Eileen Gilligan and Alex Raineri -The Swan
The Swan is number 48 in the Tone Development Through Interpretation book by Moyse and a must to play and work on.
There are quite a few things to think about and I may have some suggestions also to help. A picture to get you in the mood.
Firstly, what story are we telling and can we communicate a visual to the audience . This is the challenge. The piano part to me is the swans’ little feet paddling through the water . They sometimes lift one leg up and rest it on their body and paddle with the other leg. Alex did a fantastic job creating this paddling underneath me. The flute is the beautiful elegant white swan gliding through the water on a sunny day, the breeze blowing gently, families picnicking on the shore, couples walking hand in hand in the waterside gardens. Elegance is the Key word here. This is just an example of a visualisation one can have when playing this melody. It can help to create mood, explore colours and project a strong musical idea across.
Secondly, tone ,musical line and expression are crucial. This is a hard little thing. Made so much easier if you know how to hold a musical line and blow through. Rampal was always a big advocate of always reaching for the top and where are you going musically. Moyse in all of his 24 little studies gets the player to continually think about where are they going and what are they trying to say. My favourites in the book would have to be 1,2,3 6, 8, 11, 13, 14, 19 ,22,24, but I love them all and have them from memory. This is where the player builds the foundations to tackle The Swan. The 24 little studies are “the Bible” and the way forward for solid flute playing and musicianship.
When I was studying these , it took a year to get through them, lessons were intense and more often than not I came out with stars in front of my eyes from the intensity of the work and wondered if I would ever be able to play a piece again. That was the best year of my life. I have never looked back and will continue not to look back. Put the work into these little things and they will reward you big time.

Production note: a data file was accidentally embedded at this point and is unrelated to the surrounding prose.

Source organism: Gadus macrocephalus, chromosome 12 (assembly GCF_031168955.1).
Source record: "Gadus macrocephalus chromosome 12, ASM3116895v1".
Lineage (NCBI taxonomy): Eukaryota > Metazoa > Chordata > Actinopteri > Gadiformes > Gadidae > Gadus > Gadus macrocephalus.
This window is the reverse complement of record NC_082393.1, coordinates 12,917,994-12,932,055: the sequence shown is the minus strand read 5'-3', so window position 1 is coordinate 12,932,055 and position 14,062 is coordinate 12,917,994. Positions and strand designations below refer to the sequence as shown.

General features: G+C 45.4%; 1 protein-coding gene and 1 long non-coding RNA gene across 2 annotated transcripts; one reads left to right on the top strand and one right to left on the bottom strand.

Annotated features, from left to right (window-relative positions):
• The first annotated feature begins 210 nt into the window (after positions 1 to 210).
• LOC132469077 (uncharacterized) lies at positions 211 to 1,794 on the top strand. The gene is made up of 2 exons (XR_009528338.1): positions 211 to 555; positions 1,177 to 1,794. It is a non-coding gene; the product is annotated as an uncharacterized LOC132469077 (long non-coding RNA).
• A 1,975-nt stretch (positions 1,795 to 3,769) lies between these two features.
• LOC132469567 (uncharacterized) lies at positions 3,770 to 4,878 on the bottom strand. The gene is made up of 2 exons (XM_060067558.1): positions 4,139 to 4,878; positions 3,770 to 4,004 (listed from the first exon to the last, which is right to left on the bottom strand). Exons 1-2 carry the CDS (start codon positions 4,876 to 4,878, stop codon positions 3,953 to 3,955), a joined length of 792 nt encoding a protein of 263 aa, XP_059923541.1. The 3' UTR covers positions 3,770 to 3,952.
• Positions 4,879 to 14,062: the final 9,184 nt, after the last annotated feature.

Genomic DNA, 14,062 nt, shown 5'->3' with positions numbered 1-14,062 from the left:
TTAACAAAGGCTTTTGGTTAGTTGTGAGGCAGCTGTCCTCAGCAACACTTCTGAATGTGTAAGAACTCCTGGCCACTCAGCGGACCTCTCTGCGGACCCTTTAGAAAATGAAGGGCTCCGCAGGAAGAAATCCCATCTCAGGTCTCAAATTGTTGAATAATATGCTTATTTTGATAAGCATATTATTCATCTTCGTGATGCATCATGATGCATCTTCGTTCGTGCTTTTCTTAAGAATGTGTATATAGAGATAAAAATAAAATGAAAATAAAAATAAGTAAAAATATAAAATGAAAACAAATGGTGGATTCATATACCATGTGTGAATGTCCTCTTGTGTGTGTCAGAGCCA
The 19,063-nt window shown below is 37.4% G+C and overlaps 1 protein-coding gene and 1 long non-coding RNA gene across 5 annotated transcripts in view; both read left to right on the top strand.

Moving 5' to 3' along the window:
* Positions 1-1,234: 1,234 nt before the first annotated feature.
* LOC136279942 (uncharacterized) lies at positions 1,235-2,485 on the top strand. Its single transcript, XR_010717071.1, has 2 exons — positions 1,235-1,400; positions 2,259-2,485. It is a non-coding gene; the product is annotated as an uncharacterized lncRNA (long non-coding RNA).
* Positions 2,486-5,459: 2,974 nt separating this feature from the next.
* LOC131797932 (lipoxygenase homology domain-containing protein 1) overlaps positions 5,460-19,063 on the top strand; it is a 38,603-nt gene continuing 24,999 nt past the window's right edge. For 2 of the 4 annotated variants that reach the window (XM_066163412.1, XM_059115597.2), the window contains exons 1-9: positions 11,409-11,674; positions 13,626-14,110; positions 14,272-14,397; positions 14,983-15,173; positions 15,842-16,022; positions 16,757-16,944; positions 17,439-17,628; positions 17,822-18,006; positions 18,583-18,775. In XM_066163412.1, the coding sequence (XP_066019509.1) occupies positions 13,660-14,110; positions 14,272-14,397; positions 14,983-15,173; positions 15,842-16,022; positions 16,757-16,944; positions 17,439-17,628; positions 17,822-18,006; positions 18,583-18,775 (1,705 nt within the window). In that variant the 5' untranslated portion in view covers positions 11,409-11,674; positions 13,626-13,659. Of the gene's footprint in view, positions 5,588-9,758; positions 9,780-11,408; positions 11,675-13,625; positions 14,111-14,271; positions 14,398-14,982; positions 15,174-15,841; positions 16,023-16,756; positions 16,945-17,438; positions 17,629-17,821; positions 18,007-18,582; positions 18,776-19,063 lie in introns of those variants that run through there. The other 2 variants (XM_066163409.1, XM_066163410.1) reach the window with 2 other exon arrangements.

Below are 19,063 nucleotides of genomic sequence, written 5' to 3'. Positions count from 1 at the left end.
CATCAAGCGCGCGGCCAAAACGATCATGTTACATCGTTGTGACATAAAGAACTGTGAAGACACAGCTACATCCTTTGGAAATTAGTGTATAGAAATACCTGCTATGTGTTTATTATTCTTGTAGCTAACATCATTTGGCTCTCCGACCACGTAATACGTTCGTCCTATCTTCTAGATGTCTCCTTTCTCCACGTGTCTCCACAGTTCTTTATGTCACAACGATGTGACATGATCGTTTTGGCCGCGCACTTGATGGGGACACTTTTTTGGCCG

To sum it all up, this piece has to have a beautiful tone, expressive phrasing and tapered ends to phrases- melodious study number 1. It has to have an overall shape and climax .The story and piece has to taper away to the swan gliding off into the distance and the flute tapering away to nothing but still being beautiful. The piano continuing with the little feet paddling into the distance. It’s a tall order worth working at.
I think breathing also is a big part of this and anything we do musically. If you are playing the Swan, then you know how to breathe and we all have our own ideas on breathing- the mechanism of it that is. There is quote , one of many from the interview I did with Stephen Preston . This one is about breathing and so relevant to The Swan.
“Breathing, it’s about how we flow in and out of a breath”. I have the quotes on my music stand. I like to think about them and mull them over.
The other aspect I would like to cover is soft expressive fingering. This is keeping your fingers very close to the keys and when you put a key down making sure the touch is soft and expressive . The difference in the tone is noticeable. Foundation tools , the little studies , tone development and vocalisations are excellent ways to embed this into your playing and of course when you want to put the accelerator on full speed the passages come out so much easier and musically expressed.
Listening inspirations for you.
https://youtu.be/xEwxIkW9SWo One of my absolute favourite musicians Steven Isserlis. His Caesar Franck sonata is mind blowing.
https://youtu.be/3qrKjywjo7Q Yo Yo Ma -the swan.
https://youtu.be/FKHR4hocW5k Joshua Bell ,I adore his playing .I sink into a warm meditative state. It is sublime.
https://youtu.be/W93fk2P0MIU Jascha Heiftz
https://youtu.be/aDMeCju9O00 Jacqueline du Pre
https://youtu.be/uoo4-sxiONQ Mischa Maisky , goosebumps.
https://youtu.be/IouIrF4NZVo Wouldn’t be complete without Marcel Moyse playing The Swan
https://youtu.be/pep328-E9wA Jeanne Baxtresser. So musical and expressive, very beautiful. This could open up a thought process as to the use of vibrato and does it add or detract from the overall musical story.
https://youtu.be/89f2vStYXbM Gazzelloni. This is must to listen to.
I could go on forever , notice the examples are mostly string players. So important we strive to sound like other instruments particularly the strings. They have an intensity of expression and depth of emotion which is captivating .
There is a difference in all the tempos chosen. I think you have to go with what your instinct tells you and make it work for you. The strings don’t have to breathe so they can take all day to express a phrase, lucky things.